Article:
Geert> People follow their own interests online. Some like fashion, others look for art and so on. That’s why we hid stuff from different fields of interest. Fashion lovers will be interested in the fact that the main character is dressed by Sebnem Gunay, one of Gigi Hadid’s favourite upcoming designers. Meme lovers have probably noticed that Average Rob, known for his Obama subway meme, is also in the metro. Dance fans can see references from the dab, the hype dance and the swish when the three girls are dancing. With all these different angles the video taps into many interests hoping to get noticed by different groups of people.
LBB> Someone has already made a side-by-side version, comparing both of the films. Was this something you hoped might happen? Why? And what other types of reaction have you seen?
Geert> Once you throw something online you make the internet its new owner. And if some people love an ad piece so much that they’re willing to spend their time re-editing it, you can consider that as a compliment! Our aim was to revive people’s memories so they would start sharing the video and looking for the Easter eggs. Many people literally say they know it’s an ad but that they still enjoy every second.
LBB> The casting is super important here - the girl is super similar to the boy in the original! What was that process like?
Geert> We cast for a bold girl. It’s 20 years later and it felt right to give the hero role as a girl. She must be old enough to look confident, yet young enough to see the wonder in her expression. Milica Bajcetic is a 16-year-old dancer from Belgrade and accidentally happened to have white dreads, which made the decision quite easy.
Nadia> I suppose my main attribution to this film was to cast a girl and not a boy for the main part. With the concept ‘same but different’ in mind, it felt like a fresh approach to feature a cool girl with attitude, now that we’ve seen it with a boy already. So when this funky little girl came into the casting - and even had dreads (!) - I thought, there she is! She looked like she could be the sister of the original boy. And she could move, which was so important.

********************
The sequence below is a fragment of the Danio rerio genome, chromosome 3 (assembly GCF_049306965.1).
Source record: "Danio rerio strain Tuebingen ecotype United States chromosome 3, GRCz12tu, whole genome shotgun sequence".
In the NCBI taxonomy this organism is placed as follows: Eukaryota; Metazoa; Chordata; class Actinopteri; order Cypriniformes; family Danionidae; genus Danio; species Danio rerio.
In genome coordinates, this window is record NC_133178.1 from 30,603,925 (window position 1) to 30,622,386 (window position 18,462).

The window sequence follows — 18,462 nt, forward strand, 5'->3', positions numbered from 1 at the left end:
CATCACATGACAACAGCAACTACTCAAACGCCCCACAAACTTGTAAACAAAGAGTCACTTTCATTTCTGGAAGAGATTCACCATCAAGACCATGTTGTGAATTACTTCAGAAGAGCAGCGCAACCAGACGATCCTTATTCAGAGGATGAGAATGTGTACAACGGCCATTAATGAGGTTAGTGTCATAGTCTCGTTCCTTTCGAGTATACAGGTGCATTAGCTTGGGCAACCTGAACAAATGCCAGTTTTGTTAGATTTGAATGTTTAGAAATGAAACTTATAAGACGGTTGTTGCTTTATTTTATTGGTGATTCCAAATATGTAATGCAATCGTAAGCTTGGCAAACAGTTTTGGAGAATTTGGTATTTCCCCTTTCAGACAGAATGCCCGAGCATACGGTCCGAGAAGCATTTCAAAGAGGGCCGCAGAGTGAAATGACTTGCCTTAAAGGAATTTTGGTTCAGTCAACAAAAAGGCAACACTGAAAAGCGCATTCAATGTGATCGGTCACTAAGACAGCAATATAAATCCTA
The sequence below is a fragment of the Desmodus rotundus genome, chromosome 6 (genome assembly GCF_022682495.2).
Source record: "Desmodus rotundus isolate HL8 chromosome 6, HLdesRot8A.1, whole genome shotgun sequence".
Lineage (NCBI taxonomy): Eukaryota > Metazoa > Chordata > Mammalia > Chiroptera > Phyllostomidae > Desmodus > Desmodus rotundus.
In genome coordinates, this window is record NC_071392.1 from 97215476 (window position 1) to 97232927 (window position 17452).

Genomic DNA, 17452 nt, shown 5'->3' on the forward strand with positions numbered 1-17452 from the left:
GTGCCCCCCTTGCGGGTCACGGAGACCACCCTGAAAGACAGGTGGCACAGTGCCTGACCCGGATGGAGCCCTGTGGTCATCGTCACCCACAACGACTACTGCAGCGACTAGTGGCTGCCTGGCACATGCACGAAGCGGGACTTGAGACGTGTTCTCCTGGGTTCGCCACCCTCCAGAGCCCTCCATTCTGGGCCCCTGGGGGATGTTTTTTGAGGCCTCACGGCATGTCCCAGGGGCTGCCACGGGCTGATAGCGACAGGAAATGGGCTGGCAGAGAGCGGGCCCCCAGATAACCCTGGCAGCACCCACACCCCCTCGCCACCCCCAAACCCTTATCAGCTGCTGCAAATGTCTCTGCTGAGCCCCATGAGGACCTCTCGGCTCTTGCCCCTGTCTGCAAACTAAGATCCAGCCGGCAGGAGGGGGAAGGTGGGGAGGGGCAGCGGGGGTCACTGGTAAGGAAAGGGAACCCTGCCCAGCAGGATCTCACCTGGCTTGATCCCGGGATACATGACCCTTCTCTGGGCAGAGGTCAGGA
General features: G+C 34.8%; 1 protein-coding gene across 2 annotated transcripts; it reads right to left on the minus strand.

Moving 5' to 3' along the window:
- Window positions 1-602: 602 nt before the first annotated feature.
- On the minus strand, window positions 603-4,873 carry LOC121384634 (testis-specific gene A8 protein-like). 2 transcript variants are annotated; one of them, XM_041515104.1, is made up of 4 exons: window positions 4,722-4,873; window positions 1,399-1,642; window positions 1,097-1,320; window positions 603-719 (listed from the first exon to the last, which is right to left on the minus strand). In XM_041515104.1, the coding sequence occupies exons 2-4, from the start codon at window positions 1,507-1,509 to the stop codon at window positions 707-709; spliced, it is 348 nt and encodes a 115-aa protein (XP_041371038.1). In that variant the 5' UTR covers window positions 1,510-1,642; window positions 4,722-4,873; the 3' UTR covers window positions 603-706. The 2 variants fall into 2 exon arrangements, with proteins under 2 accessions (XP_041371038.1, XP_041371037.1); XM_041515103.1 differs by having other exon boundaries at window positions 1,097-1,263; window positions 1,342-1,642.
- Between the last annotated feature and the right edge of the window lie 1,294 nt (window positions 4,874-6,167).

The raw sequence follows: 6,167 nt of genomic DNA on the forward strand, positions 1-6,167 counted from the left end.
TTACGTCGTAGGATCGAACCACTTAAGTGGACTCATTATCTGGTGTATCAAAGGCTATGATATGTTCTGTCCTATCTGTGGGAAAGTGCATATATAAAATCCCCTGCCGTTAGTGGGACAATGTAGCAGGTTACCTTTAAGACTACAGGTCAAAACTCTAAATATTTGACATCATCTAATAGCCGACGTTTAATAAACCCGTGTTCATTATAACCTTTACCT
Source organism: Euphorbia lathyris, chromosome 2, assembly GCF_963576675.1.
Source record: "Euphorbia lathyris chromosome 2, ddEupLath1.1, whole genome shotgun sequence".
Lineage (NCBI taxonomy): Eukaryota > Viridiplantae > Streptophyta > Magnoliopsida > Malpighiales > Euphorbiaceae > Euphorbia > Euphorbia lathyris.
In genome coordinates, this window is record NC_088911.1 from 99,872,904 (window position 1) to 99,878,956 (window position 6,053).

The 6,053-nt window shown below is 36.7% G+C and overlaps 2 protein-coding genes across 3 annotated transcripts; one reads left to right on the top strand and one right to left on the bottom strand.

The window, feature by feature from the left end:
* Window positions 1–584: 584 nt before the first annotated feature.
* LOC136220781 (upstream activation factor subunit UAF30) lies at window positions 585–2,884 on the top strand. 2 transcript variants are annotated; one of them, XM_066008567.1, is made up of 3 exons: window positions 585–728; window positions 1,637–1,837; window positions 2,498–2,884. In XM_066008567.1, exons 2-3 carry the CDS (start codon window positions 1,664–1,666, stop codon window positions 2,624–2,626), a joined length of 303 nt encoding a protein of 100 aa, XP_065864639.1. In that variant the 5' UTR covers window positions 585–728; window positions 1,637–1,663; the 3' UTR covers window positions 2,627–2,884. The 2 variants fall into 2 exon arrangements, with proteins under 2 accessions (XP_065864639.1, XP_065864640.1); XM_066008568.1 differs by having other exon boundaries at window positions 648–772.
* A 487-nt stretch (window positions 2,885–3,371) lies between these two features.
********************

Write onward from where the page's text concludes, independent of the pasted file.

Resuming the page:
LBB> Aesthetically, what were your main aims and inspirations?
Nadia> I wanted to do something that was less stylistic than the original, more real life, less music video. And when it came to effects it should have that digital feel, as if manipulated by the phone. It was a massively technical shoot. Almost every shot involved layering and compositing. But I still wanted a feeling of scenes being chanced upon and not fabricated.
LBB> The original members of Bomfunk MC's feature in the video - what was their reaction like when you first approached them with the idea?
Geert> They were sceptical at first. We had to pitch the idea in detail to convince them we wanted to make a music video more than we wanted to use them for an ad. But as the process evolved their enthusiasm grew and even after the first rough vision Raymond B.O. Dubb even said that he liked the new video more than the old one. He was deeply touched by what we made of it.
Being released online on YouTube, the clip has been watched almost 2 million times in less than a week. This summer they will start touring again and the music video will be a part of their new show. Let’s say that also helps their career a little.
With an LBB company page, you can upload all your press, work, jobs and events at the click of a button, giving your news an audience of over 120,000 users in over 160 countries. You will also be connected with our editorial team, and become part of our global creative community.